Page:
All this talk of engorged nipples finally proves too much for the Baron, and he snaps, becoming so sexually abusive toward Jennifer that Louisiana Senator David Vitter tries to hire him as his chief of staff.  Suddenly, the Monster bursts into the room to rescue her, but has second thoughts when the Baron chases after him with a torch.  They run all over the castle in a weird, pyromaniacal Benny Hill sketch, until Frankensting, after several attempts, finally succeeds in falling off the tower.  And while the Baron’s death doesn’t exactly come as a surprise, it does answer a question the audience has been asking with increasingly impatience for the last 90 minutes:  Sting, where is thy Death?

As the superimposed face of a dwarf looks on and recites weird platitudes like Obi-Wan Kenobi, the two reanimated lovers go to Venice, where their rotting bodies cause a cholera epidemic that winds up killing Gustav von Aschenbach.  The End.

To St. Valentine, With Love and Squalor

Posted by scott on February 14th, 2010

We post this every couple of years as a sort of half-assed Valentine’s Day tradition, so feel free to skip over it. For those who haven’t seen it before, this was an effort by s.z. and I to create our own holiday, and get in on some of that sweet, sweet, seasonal marketing money. Happy VD, folks!

A survey indicates that 78% of Americans are currently in a romantic relationship (and since we saw this on one of those VH-1 pop culture shows where they get all sentimental about Voltron and Shrinky Dinks, it must be accurate). For these people, there is Valentine’s Day, a time to show your loved one just how much you care by buying him or her a tacky gift and a pre-printed card. And while some cynics maintain that the holiday was invented by Fanny Farmer and FTD, we shouldn’t forget the person for whom the day is named, Saint Valentine, the Christian martyr who was shot by gangsters in a garage in Chicago over a shipment of bootleg Whitman’s Samplers.

Don’t get the wrong idea; we approve of Valentine’s Day, if only because a holiday celebrating romance is better than one honoring some of the other popular themes in American society, like random gun violence or daytime TV, thus saving us a trip to Wal*Mart to buy a heart-shaped box of hollow-points for that Special Someone.)

Nevertheless, we don’t think it’s quite fair that couples get Valentine’s Day and Sweetest Day, the third Saturday in October (described as “a day to honor and be kind to one’s sweetheart”). While Sweetest Day has never really caught on with shoppers (despite the urging of florists, who fail to see much Halloween business) it is still listed on most calendars and celebrated by many parochial schools. So, since people who need people are the luckiest people in the world, we think that it’s only right that the 22% of the populace who are not in a relationship get a holiday of their own. Thus, for everyone who won’t be getting flowers, a diamond, or dinner and an amateur strip show this Valentine’s Day, we would like to propose a special day, just for us. We call it Bitterest Day.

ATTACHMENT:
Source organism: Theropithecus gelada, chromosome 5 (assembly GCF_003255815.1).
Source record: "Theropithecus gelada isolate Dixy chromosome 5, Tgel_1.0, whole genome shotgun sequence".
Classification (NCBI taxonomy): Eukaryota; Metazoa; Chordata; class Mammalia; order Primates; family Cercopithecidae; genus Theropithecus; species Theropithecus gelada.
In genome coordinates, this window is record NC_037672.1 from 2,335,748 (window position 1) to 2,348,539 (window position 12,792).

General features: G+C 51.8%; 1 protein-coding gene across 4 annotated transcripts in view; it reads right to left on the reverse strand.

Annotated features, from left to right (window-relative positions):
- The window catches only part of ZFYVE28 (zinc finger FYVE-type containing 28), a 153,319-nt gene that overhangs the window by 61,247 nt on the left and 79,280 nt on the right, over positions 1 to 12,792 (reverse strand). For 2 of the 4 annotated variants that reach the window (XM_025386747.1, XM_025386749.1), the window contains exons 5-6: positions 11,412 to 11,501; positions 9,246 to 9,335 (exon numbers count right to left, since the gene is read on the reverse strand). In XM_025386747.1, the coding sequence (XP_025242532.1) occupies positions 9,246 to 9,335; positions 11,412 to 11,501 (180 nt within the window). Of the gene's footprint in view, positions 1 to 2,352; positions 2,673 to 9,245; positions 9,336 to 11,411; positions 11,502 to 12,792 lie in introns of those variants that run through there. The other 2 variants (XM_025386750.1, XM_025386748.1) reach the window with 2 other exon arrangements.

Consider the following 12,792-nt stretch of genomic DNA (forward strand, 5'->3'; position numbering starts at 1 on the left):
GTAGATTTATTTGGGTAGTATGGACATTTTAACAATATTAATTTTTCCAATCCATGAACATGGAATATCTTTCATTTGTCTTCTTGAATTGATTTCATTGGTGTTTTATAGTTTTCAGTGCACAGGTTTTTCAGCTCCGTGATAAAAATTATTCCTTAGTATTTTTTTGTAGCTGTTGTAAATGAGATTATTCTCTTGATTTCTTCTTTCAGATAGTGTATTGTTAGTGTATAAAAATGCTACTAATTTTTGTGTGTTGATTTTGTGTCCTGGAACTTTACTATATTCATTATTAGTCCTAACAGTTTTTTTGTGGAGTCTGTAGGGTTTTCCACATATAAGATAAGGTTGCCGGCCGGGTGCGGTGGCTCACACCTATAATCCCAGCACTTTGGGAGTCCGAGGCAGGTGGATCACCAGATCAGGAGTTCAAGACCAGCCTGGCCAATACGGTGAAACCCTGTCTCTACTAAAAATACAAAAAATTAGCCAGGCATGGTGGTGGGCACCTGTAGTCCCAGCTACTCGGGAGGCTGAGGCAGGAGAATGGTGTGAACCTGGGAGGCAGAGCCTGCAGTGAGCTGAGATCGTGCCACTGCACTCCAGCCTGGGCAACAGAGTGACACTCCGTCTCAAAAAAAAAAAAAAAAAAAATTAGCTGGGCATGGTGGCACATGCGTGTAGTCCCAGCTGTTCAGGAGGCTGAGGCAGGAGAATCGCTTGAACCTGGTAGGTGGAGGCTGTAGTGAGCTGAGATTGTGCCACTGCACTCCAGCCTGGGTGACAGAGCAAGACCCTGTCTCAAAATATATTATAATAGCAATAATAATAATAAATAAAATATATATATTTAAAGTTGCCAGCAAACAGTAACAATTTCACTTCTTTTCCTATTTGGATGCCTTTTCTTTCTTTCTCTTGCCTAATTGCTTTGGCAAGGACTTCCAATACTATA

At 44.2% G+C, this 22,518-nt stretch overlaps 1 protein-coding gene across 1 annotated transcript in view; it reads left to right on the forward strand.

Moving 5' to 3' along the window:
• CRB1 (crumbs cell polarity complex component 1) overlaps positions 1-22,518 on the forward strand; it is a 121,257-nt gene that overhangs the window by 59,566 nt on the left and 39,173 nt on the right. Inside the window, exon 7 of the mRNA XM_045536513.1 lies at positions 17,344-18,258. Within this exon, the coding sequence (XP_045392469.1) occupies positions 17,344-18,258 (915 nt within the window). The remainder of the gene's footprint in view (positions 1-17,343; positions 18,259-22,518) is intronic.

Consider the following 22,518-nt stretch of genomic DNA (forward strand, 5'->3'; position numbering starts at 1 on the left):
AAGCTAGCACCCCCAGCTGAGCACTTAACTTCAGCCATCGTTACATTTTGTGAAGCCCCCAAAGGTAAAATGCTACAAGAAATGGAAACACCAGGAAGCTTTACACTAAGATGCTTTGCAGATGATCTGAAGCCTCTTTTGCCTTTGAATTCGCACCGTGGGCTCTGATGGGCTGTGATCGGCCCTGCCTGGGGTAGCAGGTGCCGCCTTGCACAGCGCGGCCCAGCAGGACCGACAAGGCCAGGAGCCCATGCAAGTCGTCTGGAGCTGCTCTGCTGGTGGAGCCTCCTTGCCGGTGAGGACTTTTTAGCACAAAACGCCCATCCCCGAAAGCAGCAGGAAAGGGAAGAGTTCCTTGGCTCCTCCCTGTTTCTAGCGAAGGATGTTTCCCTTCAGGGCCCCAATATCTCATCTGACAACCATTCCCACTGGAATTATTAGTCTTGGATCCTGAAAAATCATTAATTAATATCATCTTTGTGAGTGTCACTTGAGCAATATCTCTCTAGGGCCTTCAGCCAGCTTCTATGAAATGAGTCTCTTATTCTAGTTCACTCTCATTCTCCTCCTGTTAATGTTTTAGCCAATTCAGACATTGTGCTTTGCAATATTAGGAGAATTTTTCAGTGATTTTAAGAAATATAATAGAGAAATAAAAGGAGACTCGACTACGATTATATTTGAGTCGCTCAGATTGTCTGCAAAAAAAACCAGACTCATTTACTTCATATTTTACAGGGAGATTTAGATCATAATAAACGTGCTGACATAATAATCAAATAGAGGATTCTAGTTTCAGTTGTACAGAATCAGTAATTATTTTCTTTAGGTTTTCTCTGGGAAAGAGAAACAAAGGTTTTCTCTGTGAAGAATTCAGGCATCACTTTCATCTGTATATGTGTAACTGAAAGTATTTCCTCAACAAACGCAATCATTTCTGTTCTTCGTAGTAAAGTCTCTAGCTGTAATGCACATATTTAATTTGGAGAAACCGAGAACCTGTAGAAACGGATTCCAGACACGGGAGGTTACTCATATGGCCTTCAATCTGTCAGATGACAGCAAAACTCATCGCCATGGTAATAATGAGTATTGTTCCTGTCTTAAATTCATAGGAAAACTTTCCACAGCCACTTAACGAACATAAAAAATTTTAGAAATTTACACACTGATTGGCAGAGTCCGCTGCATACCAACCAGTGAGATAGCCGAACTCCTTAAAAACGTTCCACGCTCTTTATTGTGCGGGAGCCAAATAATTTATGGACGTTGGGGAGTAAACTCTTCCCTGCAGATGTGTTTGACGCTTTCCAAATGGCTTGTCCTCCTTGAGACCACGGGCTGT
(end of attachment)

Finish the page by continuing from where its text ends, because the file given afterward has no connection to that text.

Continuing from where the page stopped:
Bitterest Day, celebrated on the 15th of February, will be the official anti-romance holiday. It will be a legal holiday, involving time off work with full pay, but only for those who are nobody because nobody loves them. Its motto will be, “I am not appealing to the opposite sex, so I have lots of disposable income to spend on consumer goods.”

Let us now explain some of the customs and traditions of this newest American holiday:


We all know that an integral part of Valentine’s Day is those frilly, mushy, overpriced bits of cardboard which all spouses and sweethearts are required to buy, under penalty of a booty moratorium. Bitterest Day also has its cards, but you don’t send them to that Special Someone. No, you send them to one member of that Special Twosome. Indeed, you choose the cutest, sweetest, ickiest couples you can think of, and “Care enough to send the very worst.” And although you may address the card to Marsha, your intended audiences is John (or vice versa). After all, they do share everything, right?

Here are a couple of sample cards:

Front cover: When you left, you took my heart. But you left behind . . .
Inside: THESE! (Attached is a pair of crotchless panties.)